Biodiversity Science ›› 2018, Vol. 26 ›› Issue (11): 1133-1146.

• Original Papers •

### Geographic patterns and environmental determinants of gymnosperm species diversity in China

Lisha Lü1, 2, Hongyu Cai2, Yong Yang3, Zhiheng Wang2, *(), Hui Zeng1

1. 1 School of Urban Planning and Design, Peking University Shenzhen Graduate School, Shenzhen, Guangdong 518055
2 Institute of Ecology and Key Laboratory for Earth Surface Processes of the Ministry of Education, College of Urban and Environmental Sciences, Peking University, Beijing 100871
3 State Key Laboratory of Systematic and Evolutionary Botany, Institute of Botany, Chinese Academy of Sciences, Beijing 100093
• Received:2018-04-02 Accepted:2018-05-21 Online:2019-01-08
• Wang Zhiheng E-mail:zhiheng.wang@pku.edu.cn
• About author:# Co-first authors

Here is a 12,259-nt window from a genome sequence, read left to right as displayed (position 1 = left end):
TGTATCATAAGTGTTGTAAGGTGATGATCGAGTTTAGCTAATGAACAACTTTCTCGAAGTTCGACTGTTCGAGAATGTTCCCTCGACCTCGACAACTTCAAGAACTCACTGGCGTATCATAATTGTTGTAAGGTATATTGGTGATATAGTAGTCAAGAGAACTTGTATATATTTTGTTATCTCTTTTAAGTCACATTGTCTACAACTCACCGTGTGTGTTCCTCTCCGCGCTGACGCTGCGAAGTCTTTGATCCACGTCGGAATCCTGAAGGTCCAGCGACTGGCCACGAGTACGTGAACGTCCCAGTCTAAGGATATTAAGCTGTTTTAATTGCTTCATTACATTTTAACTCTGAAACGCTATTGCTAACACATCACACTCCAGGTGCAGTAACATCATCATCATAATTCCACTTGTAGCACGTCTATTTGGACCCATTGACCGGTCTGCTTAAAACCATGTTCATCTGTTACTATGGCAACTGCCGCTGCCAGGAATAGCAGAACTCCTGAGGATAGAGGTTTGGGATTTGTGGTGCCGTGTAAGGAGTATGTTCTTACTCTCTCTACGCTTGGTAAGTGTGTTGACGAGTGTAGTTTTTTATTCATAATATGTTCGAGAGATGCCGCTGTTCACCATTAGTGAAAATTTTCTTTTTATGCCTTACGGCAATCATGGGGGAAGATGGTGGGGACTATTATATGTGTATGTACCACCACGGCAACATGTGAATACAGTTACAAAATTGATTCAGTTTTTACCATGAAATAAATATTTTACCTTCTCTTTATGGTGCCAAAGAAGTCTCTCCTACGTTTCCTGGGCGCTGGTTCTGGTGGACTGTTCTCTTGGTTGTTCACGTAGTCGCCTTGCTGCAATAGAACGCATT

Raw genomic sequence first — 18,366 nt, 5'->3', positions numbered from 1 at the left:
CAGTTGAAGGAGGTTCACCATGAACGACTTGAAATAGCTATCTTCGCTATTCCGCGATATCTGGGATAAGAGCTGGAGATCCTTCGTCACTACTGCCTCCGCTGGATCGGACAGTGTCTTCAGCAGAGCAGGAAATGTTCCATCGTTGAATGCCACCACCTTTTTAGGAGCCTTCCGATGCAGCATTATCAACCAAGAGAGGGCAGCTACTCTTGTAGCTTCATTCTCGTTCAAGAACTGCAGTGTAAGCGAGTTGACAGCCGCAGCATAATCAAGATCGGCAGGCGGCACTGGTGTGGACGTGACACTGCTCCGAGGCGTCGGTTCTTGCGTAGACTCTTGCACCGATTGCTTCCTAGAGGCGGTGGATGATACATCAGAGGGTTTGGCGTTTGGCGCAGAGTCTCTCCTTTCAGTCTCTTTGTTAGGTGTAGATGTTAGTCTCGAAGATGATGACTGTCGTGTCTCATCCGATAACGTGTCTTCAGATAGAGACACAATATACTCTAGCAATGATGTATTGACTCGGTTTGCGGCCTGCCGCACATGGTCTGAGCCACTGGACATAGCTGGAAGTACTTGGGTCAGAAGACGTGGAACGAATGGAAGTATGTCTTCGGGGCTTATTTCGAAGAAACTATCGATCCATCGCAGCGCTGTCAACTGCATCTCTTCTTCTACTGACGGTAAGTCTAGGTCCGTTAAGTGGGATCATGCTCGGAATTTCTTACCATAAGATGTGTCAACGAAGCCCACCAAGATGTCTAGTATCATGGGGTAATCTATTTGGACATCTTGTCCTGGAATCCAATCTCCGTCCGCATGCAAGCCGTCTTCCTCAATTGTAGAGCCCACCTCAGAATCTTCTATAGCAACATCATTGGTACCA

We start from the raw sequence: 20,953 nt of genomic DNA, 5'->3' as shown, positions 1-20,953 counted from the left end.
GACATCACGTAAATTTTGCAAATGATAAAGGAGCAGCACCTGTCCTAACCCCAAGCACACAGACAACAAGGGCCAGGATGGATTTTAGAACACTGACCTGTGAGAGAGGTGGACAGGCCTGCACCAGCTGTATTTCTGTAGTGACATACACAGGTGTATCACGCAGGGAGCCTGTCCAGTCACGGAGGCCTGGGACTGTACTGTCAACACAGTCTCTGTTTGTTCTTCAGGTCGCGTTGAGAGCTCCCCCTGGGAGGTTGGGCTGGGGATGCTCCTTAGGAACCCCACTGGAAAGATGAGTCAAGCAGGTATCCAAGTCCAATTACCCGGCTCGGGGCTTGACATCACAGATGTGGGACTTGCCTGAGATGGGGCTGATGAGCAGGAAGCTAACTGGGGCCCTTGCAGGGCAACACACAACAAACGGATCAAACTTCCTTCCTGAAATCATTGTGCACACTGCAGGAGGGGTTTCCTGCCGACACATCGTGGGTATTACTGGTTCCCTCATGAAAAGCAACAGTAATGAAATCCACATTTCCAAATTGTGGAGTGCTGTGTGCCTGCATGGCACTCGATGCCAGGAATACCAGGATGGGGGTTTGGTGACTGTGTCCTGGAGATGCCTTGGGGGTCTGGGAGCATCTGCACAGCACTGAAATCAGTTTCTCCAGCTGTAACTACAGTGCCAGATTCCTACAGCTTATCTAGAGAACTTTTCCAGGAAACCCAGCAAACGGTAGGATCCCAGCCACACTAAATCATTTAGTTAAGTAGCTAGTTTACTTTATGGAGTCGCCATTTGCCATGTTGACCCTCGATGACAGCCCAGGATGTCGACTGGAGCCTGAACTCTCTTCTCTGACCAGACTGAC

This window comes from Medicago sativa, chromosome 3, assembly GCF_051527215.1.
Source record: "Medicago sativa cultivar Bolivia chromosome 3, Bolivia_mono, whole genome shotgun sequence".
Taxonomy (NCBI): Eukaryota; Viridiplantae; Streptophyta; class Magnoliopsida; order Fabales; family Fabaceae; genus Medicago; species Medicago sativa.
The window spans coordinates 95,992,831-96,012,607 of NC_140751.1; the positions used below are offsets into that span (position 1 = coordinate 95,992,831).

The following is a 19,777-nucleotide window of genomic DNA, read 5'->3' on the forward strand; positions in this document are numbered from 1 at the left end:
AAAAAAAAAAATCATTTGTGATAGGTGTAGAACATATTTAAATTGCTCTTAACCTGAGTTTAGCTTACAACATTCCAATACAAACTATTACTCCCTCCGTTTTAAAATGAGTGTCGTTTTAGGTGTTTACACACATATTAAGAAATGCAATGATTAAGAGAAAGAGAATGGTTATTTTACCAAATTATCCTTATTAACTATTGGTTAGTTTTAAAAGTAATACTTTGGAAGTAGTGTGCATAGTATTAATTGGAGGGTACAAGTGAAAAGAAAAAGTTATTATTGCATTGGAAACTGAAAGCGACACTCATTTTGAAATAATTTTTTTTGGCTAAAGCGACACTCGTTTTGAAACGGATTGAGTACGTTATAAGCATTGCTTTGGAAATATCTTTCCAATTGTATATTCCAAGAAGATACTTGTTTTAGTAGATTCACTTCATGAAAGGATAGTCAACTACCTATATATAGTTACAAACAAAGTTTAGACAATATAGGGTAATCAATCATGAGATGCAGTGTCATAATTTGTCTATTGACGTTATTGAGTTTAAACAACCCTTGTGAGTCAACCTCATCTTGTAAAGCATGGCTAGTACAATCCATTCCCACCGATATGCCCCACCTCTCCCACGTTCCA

How large-scale patterns of species diversity emerge is a central yet controversial issue in ecology and biogeography. Despite the long history of studies the mechanisms driving species diversity patterns in space remain poorly known. Using distribution data of all gymnosperm species in China, we assessed the influence of environmental factors on spatial patterns of species diversity in China. Further, we evaluated the proportion of gymnosperms in local floras. We found that species diversity of gymnosperms decreases along a south-north axis. Hengduan Mountains, with the highest species diversity, is a hotspot of gymnosperms. Species diversity patterns differ significantly between the gymnosperm subclasses. In particular, the species diversity pattern of Pinidae is similar to that of all species combined, while the species diversity of Gnetidae is highest in the drylands of northwestern China. In contrast, Cycadidae is restricted to southern China. Environmental heterogeneity and precipitation are the best predictors of species diversity patterns of all gymnosperms combined, followed by temperature anomaly since the Last Glacial Maximum (LGM), elevational range and energy. That different factors predict species diversity patterns of different gymnosperm subclasses, may reflect the differences in their evolutionary history and physiological adaptions. The ratio of gymnosperm to angiosperm species diversity is lower in the warm and humid eastern and southern parts of China, and increases towards the drylands in western and northern parts. Environmental energy and precipitation were good predictors of the ratio of gymnosperms to angiosperms. Specifically, the ratio decreases with increase of energy and decrease of precipitation suggesting that angiosperms may have stronger competitive ability in warm and humid regions while gymnosperms adapt better to dry and cold environments.